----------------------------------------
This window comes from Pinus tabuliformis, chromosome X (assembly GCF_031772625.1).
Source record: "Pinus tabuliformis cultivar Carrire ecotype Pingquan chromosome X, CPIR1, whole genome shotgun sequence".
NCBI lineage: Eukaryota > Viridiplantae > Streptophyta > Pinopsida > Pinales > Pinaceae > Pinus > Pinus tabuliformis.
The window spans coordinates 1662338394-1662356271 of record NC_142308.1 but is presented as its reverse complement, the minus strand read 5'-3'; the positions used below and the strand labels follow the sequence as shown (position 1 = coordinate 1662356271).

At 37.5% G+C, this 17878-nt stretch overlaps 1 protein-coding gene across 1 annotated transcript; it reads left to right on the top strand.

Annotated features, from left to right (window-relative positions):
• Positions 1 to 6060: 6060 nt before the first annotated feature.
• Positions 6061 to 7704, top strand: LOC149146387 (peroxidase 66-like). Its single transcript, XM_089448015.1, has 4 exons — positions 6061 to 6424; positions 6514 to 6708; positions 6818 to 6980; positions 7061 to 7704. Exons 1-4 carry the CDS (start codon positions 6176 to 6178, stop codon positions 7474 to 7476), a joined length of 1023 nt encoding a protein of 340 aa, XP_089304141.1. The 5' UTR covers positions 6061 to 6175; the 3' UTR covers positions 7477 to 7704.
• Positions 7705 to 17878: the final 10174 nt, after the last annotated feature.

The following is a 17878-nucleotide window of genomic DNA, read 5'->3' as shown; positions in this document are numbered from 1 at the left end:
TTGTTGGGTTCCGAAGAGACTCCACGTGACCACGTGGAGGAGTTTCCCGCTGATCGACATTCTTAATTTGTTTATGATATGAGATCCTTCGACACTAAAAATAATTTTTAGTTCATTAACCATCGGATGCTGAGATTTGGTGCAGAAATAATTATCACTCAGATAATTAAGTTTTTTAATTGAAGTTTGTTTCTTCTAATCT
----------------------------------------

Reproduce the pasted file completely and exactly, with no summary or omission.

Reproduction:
This window comes from Pinus tabuliformis, chromosome X (assembly GCF_031772625.1).
Source record: "Pinus tabuliformis cultivar Carrire ecotype Pingquan chromosome X, CPIR1, whole genome shotgun sequence".
NCBI lineage: Eukaryota > Viridiplantae > Streptophyta > Pinopsida > Pinales > Pinaceae > Pinus > Pinus tabuliformis.
The window spans coordinates 1662338394-1662356271 of record NC_142308.1 but is presented as its reverse complement, the minus strand read 5'-3'; the positions used below and the strand labels follow the sequence as shown (position 1 = coordinate 1662356271).

At 37.5% G+C, this 17878-nt stretch overlaps 1 protein-coding gene across 1 annotated transcript; it reads left to right on the top strand.

Annotated features, from left to right (window-relative positions):
• Positions 1 to 6060: 6060 nt before the first annotated feature.
• Positions 6061 to 7704, top strand: LOC149146387 (peroxidase 66-like). Its single transcript, XM_089448015.1, has 4 exons — positions 6061 to 6424; positions 6514 to 6708; positions 6818 to 6980; positions 7061 to 7704. Exons 1-4 carry the CDS (start codon positions 6176 to 6178, stop codon positions 7474 to 7476), a joined length of 1023 nt encoding a protein of 340 aa, XP_089304141.1. The 5' UTR covers positions 6061 to 6175; the 3' UTR covers positions 7477 to 7704.
• Positions 7705 to 17878: the final 10174 nt, after the last annotated feature.

The following is a 17878-nucleotide window of genomic DNA, read 5'->3' as shown; positions in this document are numbered from 1 at the left end:
TTGTTGGGTTCCGAAGAGACTCCACGTGACCACGTGGAGGAGTTTCCCGCTGATCGACATTCTTAATTTGTTTATGATATGAGATCCTTCGACACTAAAAATAATTTTTAGTTCATTAACCATCGGATGCTGAGATTTGGTGCAGAAATAATTATCACTCAGATAATTAAGTTTTTTAATTGAAGTTTGTTTCTTCTAATCT